As part of Sexual Abuse and Sexual Violence Awareness Week, Light Up the Night will be meeting on the Millenium Bridge as a sign of solidarity with survivors of sexual abuse and sexual violence. In light of the incredible 2017 that witnessed what has been called a cultural shift in attitudes towards the issue, this is a great way to show your support and continue fighting these crimes in the new year.

6 February — The Oxford Circle Author Talk, with Sarah Morris

Sue Lloyd-Roberts was a multi award-winning BBC journalist who wrote The War on Women: And the Brave Ones Who Fight Back. She died of cancer before completing the book, the content of which was finalised by her daughter Sarah.

In The War on Women, Sue brings to life many stories she had come across working as a journalist over all the world of women who have suffered, witnessed and combated oppression, discrimination and violence such as female genital mutilation, honour killings in the UK and forced marriage. She fought with them and for them until the very end.

Sarah will be speaking about The War on Women and the challenges of finalising it ready for publication, and is very happy to answer questions about it.

All profits from this event will go towards The Oxford Circle, a network of members of The Circle that are based in Oxfordshire.

9 February — Powerful Women: A Hidden History, at the National Gallery (London)

“Did you know that of the 2,300 paintings on display at the National Gallery, only eleven are by women? Did you know that only around five per cent of the works in major permanent collections worldwide is by women artists? Did you know that on average less than five per cent of the artists in permanent collection’s modern art sections are women, but 85% of the nudes are female? Can you name the female heroes and seductresses of the old testament? Do you know their stories? Have you ever heard of a Maenad? Medusa? Madame Pompidour? Saint Catherine?”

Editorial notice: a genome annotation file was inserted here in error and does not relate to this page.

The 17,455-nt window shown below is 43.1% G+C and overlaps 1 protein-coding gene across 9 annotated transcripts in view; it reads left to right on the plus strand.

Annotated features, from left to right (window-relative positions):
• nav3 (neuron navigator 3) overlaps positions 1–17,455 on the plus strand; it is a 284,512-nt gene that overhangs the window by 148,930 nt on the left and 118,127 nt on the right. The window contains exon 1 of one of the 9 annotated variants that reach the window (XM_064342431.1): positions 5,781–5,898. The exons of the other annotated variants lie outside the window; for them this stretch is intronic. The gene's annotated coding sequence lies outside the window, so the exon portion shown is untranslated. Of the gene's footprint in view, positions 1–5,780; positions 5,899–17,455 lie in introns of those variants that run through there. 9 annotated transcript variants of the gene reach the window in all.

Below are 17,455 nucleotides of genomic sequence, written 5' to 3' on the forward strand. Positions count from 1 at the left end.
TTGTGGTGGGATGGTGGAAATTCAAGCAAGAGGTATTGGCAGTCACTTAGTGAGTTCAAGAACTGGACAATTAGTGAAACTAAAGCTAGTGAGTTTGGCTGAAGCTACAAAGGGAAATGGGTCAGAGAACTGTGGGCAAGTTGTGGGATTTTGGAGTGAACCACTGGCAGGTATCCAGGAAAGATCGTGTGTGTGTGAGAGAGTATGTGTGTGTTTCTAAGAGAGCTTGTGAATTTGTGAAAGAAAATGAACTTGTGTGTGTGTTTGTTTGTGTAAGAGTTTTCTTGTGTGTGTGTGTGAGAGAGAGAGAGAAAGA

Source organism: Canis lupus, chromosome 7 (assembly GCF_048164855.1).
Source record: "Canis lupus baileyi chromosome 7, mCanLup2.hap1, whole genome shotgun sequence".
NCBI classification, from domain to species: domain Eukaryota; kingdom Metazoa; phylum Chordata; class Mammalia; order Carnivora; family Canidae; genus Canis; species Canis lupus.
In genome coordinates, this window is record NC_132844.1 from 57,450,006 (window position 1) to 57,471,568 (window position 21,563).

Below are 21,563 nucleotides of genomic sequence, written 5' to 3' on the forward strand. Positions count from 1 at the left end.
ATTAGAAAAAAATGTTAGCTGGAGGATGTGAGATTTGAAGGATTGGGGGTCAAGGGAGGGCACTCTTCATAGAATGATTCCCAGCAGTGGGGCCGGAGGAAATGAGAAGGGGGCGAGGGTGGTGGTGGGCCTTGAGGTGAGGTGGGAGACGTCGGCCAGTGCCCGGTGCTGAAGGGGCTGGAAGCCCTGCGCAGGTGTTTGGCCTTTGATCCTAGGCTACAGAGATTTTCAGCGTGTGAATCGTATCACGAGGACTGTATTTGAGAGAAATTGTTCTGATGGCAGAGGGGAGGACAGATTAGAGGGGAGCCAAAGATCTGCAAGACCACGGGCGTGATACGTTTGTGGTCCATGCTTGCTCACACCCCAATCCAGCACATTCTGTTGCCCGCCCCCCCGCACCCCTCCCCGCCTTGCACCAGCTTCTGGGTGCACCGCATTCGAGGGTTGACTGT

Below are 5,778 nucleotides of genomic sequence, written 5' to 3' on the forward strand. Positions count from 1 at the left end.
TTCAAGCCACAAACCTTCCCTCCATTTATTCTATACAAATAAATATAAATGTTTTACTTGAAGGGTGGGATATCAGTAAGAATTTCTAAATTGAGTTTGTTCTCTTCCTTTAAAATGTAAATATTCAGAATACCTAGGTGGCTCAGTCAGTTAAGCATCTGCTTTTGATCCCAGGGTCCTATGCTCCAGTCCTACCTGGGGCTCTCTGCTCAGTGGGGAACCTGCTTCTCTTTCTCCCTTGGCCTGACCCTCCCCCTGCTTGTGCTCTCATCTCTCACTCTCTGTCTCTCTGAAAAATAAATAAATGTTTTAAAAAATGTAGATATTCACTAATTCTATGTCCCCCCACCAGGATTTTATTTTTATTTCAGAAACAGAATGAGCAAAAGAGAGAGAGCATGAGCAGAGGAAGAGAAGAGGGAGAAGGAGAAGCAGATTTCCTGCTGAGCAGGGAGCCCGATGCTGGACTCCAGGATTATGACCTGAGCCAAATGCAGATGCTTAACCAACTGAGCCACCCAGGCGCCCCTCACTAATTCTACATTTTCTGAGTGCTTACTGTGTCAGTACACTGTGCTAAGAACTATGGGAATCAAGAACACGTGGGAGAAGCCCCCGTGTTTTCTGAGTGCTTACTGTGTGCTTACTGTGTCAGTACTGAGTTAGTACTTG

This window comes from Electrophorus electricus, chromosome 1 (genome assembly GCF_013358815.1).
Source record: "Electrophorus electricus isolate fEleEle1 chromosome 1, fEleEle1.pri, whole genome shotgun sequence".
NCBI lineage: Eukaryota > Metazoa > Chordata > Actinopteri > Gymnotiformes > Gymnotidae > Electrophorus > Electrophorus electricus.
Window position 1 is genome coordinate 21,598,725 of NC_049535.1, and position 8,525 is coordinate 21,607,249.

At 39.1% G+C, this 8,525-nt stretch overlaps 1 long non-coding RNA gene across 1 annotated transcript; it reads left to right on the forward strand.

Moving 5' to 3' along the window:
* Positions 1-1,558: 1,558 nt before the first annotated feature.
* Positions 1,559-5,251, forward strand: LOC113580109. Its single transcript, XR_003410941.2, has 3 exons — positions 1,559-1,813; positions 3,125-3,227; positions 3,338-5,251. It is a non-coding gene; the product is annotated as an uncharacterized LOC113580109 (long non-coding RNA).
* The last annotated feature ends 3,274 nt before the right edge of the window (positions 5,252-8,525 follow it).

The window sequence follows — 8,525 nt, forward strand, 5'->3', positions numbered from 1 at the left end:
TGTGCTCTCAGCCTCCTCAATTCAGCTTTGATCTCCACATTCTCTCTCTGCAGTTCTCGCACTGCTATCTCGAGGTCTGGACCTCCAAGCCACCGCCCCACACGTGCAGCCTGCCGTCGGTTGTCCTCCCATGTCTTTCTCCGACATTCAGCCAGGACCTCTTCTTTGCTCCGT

London Drawing Group is addressing this imbalance: “POWERFUL WOMEN: a Hidden History invites you to step inside London’s Iconic National Gallery with a celebration of powerful female figures throughout history; from Grecian Goddesses to the wonderfully vicious Old Testament heroines, stories of Saints and Martyrs, Witches, Monsters and the too-long-forgotten female artists of the National Gallery”.

Let resident LDG tutor Luisa-Maria MacCormack guide you through the gallery and spend the afternoon practicing drawing exercises that are designed to help you understand and engage with these paintings and stories in new and creative ways.

19 February — The Guilty Feminist at Royal Albert Hall (London)

Ever felt like you should be better at feminism?

Join comedian Deborah Frances-White and a guest host for her comedy podcast, recorded in front of a live audience. Each episode Deborah and her guests discuss topics “all 21st century feminists agree on” while confessing their insecurities, hypocrisies and fears that underlie their lofty principles.

20 February — TEDxUniversityofEdinburgh Conference ‘Empowerment’ (Edinburgh)

TEDxUniversityofEdinburgh is back in 2018 with its yearly flagship conference. The aim of TEDxUoE is to bring together bright minds to give talks that are idea-focused and on a wide range of subjects, to foster learning, inspiration and wonder — and provoke conversations that matter.